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Guide to Search Engines

Back to Search page

How to Search

Subject Dirctories

Yahoo! is the largest subject directory on the Internet and is an excellent site for finding topics that appeal to the general public.

If you can't find it at Yahoo!, try Looksmart - another great directory for locating popular sites.

The Argus Clearinghouse reviews and rates top websites in a variety of academic areas.

At, you'll find a directory with a twist. Each topic area has an assigned "Guide" responsible for writing articles and organizing links on the topic.

Three other useful directories for scholarly research are the...

Librarian index to the internet:
The Internet Public Library:
Virtual Library:

Search Engines

AltaVista ...good place to start for looking for images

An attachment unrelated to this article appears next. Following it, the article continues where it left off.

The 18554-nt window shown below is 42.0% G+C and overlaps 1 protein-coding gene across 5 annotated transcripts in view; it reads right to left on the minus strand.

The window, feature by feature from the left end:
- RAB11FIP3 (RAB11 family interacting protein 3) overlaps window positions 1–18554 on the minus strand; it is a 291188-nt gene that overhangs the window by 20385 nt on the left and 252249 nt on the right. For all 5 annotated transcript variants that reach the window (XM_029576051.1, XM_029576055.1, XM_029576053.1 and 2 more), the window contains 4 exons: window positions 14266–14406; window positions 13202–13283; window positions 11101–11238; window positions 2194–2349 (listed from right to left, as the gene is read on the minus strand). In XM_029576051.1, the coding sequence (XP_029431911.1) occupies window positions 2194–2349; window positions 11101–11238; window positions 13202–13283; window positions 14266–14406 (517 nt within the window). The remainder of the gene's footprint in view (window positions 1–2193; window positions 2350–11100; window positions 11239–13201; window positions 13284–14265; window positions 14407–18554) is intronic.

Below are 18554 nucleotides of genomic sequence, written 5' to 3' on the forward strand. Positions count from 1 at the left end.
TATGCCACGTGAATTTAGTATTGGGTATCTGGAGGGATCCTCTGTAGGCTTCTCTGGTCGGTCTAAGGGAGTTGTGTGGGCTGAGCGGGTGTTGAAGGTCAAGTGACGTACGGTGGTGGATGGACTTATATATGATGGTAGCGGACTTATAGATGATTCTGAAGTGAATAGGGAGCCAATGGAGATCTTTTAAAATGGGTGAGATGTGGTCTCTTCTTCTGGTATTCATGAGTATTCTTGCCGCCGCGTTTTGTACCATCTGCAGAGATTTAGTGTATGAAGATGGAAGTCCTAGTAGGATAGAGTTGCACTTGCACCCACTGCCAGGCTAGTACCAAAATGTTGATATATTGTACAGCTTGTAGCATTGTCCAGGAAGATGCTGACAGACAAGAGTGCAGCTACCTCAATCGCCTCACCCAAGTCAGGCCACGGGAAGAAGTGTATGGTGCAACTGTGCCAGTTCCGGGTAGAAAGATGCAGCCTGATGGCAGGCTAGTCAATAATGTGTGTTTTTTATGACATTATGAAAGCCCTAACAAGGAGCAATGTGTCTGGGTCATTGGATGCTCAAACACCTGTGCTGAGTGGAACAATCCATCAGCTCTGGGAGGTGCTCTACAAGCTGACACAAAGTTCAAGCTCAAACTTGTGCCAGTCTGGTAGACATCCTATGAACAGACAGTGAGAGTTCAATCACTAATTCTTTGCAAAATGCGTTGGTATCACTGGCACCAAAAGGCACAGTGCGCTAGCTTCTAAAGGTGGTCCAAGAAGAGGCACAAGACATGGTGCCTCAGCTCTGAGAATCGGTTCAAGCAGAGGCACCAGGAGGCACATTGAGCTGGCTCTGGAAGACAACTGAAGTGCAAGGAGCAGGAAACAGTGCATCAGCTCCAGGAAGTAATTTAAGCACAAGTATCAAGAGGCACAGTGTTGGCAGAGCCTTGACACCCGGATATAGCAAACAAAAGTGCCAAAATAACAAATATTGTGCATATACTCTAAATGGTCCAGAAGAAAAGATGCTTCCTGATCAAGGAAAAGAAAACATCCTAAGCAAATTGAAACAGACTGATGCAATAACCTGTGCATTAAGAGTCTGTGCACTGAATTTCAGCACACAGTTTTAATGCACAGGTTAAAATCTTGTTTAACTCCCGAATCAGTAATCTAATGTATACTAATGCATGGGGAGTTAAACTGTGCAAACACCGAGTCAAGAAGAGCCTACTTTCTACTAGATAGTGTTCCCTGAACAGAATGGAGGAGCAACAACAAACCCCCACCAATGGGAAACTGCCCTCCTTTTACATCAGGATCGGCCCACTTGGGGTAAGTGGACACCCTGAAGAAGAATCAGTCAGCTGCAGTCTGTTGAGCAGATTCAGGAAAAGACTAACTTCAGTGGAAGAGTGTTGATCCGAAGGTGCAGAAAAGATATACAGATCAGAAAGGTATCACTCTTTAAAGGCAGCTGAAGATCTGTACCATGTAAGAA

Northern Light


FAST Search

Google (at is by far the best search engine for most searches. An article in a March edition of Salon magazine ( ) explains Google's relationship with the Open Directory Project (mentioned above) and why Google is such an effective search engine:

On July 5th, Yahoo! announced a partnership with Google, making it the deault search engine for the internet's most popular site. See the article at for details.


MetaSearch Engines

Dogpile searches 14 search engines and subject directories as well as newsgroups, business news, and newswires. Dogpile supports full Boolean logic and phrase searching.

C4 displays results from 16 search engines, subject directories, and specialty databases. Use full Boolean logic and phrase searching.

At MetaCrawler, submit queries to 9 search engines and subject directories. Use implied Boolean logic (+/-) and phrase searching.

ProFusion searches 9 engines and subject directories. ProFusion allows full Boolean logic, but operators (AND, OR, AND NOT) must be in ALL CAPS. Change the Search mode drop-down menu to Boolean.

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